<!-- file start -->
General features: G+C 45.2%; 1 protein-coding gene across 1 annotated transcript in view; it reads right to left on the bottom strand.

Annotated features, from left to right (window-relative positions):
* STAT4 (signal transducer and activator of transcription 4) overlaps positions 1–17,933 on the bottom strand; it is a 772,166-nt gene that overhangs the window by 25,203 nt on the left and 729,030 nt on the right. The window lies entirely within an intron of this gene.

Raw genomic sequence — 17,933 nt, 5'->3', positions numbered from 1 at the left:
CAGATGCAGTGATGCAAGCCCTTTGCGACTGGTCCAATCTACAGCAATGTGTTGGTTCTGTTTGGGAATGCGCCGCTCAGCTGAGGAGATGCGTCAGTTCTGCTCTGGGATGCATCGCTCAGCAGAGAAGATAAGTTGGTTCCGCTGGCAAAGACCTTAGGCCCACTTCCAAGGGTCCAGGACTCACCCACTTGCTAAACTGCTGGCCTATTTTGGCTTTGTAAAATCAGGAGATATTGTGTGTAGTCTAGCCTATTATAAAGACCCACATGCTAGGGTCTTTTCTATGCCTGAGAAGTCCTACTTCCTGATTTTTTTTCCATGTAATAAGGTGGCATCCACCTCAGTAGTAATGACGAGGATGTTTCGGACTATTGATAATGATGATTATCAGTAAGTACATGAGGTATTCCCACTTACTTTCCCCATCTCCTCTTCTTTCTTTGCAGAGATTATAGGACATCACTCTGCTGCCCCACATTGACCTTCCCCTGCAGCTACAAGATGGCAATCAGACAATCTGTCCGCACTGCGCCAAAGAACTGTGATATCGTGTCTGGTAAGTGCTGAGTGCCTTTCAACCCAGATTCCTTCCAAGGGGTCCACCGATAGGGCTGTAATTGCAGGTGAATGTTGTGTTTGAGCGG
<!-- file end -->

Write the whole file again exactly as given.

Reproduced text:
General features: G+C 45.2%; 1 protein-coding gene across 1 annotated transcript in view; it reads right to left on the bottom strand.

Annotated features, from left to right (window-relative positions):
* STAT4 (signal transducer and activator of transcription 4) overlaps positions 1–17,933 on the bottom strand; it is a 772,166-nt gene that overhangs the window by 25,203 nt on the left and 729,030 nt on the right. The window lies entirely within an intron of this gene.

Raw genomic sequence — 17,933 nt, 5'->3', positions numbered from 1 at the left:
CAGATGCAGTGATGCAAGCCCTTTGCGACTGGTCCAATCTACAGCAATGTGTTGGTTCTGTTTGGGAATGCGCCGCTCAGCTGAGGAGATGCGTCAGTTCTGCTCTGGGATGCATCGCTCAGCAGAGAAGATAAGTTGGTTCCGCTGGCAAAGACCTTAGGCCCACTTCCAAGGGTCCAGGACTCACCCACTTGCTAAACTGCTGGCCTATTTTGGCTTTGTAAAATCAGGAGATATTGTGTGTAGTCTAGCCTATTATAAAGACCCACATGCTAGGGTCTTTTCTATGCCTGAGAAGTCCTACTTCCTGATTTTTTTTCCATGTAATAAGGTGGCATCCACCTCAGTAGTAATGACGAGGATGTTTCGGACTATTGATAATGATGATTATCAGTAAGTACATGAGGTATTCCCACTTACTTTCCCCATCTCCTCTTCTTTCTTTGCAGAGATTATAGGACATCACTCTGCTGCCCCACATTGACCTTCCCCTGCAGCTACAAGATGGCAATCAGACAATCTGTCCGCACTGCGCCAAAGAACTGTGATATCGTGTCTGGTAAGTGCTGAGTGCCTTTCAACCCAGATTCCTTCCAAGGGGTCCACCGATAGGGCTGTAATTGCAGGTGAATGTTGTGTTTGAGCGG